However, rather like Space 1999 for TV and production companies to succeed in this category they should have done ‘The Homework’. Rights need to be pre-cleared including visuals, sounds and other IP such as question formats.
In challenging times it is important to be market ready and to make the licensing process as smooth as possible.
I was also impressed by the product range on the Hornby stand. The Hornby brand is 100 years old this year and it must be a constant challenge to refresh things. Hornby also owns and distributes the Corgi, Scalextric and Airfix brands. I believe Scalextric could challenge Funko for the number of licences held at one time record. A Scalextric racing car can often require five or six individual licences to get off the starting grid in licensing terms.
Hornby has embraced licensing and use licences to reach new and non-traditional consumers and retailers, but are also respectful of its traditional markets. A highlight on the stand this year were a number of train sets developed under The Beatles Yellow Submarine licence. These products will have global appeal and will also help Hornby travel into some new retail accounts. I believe the Yellow Submarine connection with trains centres on a Eurostar promotional campaign from some years ago. I am sure the backstory would make a good question on The Chase.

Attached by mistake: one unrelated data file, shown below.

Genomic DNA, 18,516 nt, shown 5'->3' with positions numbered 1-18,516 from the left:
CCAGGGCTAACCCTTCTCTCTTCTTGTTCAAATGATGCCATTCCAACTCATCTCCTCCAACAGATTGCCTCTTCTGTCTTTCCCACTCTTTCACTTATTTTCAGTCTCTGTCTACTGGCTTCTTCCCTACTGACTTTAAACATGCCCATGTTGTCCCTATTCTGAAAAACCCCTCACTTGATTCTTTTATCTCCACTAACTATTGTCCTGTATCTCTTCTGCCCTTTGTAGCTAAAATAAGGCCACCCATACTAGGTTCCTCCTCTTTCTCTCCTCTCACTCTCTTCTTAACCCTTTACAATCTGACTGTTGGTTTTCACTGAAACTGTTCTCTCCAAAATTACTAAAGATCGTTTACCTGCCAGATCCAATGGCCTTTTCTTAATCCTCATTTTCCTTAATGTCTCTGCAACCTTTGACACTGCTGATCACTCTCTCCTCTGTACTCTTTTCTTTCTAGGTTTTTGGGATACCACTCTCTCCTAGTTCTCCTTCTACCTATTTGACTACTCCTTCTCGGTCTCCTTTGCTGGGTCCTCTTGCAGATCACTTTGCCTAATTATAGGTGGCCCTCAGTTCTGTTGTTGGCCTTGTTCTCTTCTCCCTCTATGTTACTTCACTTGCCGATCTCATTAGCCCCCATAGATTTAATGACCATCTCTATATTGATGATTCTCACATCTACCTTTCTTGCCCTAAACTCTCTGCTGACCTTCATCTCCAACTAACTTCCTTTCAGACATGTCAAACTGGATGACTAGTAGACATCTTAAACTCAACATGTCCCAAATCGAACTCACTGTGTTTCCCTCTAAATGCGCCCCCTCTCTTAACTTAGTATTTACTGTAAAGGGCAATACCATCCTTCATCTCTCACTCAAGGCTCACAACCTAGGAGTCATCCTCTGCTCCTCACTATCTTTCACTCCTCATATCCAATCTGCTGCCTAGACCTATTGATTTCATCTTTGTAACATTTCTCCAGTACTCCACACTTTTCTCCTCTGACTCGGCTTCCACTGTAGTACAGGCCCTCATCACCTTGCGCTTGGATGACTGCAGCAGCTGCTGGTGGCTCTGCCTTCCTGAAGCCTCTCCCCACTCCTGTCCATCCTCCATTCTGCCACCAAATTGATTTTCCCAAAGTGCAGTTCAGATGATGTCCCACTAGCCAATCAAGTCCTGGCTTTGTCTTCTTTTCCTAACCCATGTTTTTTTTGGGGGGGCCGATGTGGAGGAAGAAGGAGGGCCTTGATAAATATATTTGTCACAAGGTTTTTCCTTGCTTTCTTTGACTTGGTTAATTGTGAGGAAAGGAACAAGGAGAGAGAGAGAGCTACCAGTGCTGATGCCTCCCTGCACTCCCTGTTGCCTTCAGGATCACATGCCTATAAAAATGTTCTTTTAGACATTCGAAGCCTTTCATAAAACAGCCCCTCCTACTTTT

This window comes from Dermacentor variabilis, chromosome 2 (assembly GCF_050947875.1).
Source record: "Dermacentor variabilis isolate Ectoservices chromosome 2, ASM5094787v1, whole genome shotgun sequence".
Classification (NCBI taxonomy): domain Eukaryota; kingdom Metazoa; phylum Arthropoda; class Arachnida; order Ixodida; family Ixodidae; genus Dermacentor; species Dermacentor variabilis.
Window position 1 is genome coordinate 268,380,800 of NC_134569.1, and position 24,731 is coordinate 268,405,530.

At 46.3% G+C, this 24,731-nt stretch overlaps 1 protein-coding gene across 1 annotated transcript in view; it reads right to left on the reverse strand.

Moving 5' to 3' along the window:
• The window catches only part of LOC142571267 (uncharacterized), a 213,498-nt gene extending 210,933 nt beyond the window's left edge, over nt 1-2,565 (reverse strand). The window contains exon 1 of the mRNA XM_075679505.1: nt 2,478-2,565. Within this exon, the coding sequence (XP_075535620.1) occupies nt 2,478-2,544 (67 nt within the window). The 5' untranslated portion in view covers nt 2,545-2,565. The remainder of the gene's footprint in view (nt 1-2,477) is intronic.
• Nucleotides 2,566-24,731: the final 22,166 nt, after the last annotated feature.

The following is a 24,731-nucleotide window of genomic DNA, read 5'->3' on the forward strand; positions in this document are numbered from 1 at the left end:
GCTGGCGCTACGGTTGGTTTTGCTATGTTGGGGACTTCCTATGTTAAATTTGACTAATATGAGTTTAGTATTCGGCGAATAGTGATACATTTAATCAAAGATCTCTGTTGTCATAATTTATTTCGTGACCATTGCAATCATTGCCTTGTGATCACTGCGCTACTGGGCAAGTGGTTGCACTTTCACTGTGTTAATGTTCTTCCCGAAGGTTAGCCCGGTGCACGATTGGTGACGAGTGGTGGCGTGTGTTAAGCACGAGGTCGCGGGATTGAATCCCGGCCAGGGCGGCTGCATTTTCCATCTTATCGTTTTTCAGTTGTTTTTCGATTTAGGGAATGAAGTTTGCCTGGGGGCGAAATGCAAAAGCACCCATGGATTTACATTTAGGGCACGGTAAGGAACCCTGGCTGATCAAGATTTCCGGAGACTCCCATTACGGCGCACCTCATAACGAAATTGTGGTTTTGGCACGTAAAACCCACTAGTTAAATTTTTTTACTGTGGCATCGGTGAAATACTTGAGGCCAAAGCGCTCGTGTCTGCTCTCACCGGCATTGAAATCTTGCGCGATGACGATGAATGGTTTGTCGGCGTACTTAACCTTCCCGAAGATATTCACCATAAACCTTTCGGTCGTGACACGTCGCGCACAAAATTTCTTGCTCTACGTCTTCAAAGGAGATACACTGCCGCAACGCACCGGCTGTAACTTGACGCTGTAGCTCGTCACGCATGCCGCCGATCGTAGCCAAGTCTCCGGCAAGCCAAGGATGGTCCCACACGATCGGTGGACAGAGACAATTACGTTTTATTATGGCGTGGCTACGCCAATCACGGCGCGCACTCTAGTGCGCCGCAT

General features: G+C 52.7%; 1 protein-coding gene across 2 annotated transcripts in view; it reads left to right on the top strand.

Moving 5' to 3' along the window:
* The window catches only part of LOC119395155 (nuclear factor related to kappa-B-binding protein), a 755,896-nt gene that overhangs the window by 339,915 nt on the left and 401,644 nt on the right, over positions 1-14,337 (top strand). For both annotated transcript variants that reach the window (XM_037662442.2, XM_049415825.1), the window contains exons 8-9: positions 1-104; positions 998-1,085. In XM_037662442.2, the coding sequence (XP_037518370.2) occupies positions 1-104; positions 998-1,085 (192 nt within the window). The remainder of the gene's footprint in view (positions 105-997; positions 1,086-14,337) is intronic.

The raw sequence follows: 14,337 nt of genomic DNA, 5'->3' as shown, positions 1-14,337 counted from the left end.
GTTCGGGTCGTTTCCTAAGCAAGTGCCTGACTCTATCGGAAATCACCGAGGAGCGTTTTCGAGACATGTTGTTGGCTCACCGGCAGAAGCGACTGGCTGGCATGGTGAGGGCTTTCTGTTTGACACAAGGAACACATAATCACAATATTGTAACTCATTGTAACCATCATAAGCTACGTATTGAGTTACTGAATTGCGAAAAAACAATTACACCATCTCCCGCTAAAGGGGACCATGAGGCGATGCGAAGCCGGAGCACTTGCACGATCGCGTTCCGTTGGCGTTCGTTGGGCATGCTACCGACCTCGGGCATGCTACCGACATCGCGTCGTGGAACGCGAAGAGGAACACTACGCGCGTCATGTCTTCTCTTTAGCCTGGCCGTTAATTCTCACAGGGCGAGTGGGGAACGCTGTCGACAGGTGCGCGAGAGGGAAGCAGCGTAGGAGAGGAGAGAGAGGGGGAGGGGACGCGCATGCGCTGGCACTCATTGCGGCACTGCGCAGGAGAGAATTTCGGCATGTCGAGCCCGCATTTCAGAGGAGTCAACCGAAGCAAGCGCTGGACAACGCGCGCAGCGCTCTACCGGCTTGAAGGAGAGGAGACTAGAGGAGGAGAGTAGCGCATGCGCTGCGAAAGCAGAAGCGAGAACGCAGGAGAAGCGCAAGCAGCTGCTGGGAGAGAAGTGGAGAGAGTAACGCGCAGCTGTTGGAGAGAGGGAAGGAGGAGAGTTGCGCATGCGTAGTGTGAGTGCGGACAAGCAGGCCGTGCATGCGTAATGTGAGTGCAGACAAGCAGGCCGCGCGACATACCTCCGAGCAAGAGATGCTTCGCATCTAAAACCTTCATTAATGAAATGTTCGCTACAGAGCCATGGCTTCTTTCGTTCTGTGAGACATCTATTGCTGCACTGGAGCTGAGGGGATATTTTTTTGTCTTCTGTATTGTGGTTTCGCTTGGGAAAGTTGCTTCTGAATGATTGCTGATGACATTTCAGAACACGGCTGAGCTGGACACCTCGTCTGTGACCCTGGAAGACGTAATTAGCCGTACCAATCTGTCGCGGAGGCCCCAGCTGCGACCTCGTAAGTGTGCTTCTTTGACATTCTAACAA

My final highlight from Olympia was found on the Posh Paws stand. I am sure it is not alone in looking at ways it can make its plush products more sustainable and, of course, sustainability in toys is a big topic at the moment in general terms. Posh Paws has a licence with the BBC for BBC Earth (I think this connects into shows like Blue Planet).
It has launched a new line of plush that is made with a stuffing that is made from recycled plastic bottles and food containers. The Siberian Husky Puppy that caught my eye is filled with approximately nine plastic bottles worth of stuffing. I am no expert but this seems like progress to me. Indeed Posh Paws admitted that following retailer meetings it is going to make further changes to the product to improve its sustainability. This was good to hear and good to see.
The product looked great, it is a good licence to work with but, of course, it was great to see a company trying to change and improve particularly one in a highly competitive category.
Finally a big round of applause to Click Distribution which won my vote for Best Stand at Toy Fair – it launched a range of Friends products by recreating Central Perk. You could have a meeting and I guess grab a coffee in its Central Perk.
This was brand immersion in action and a real show stopper of a stand. I imagine there was a lot of social media shares of the stand. Equally I am sure there were some good orders taken as Friends is a contemporary classic and a property that appeals to a lot of retailers and consumers.
What better way to sell it than let customers experience a real Friends moment!
Ian Downes runs Start Licensing, an independent brand licensing agency. His Twitter handle is @startlicensing – he would welcome your suggestions for what to look out for.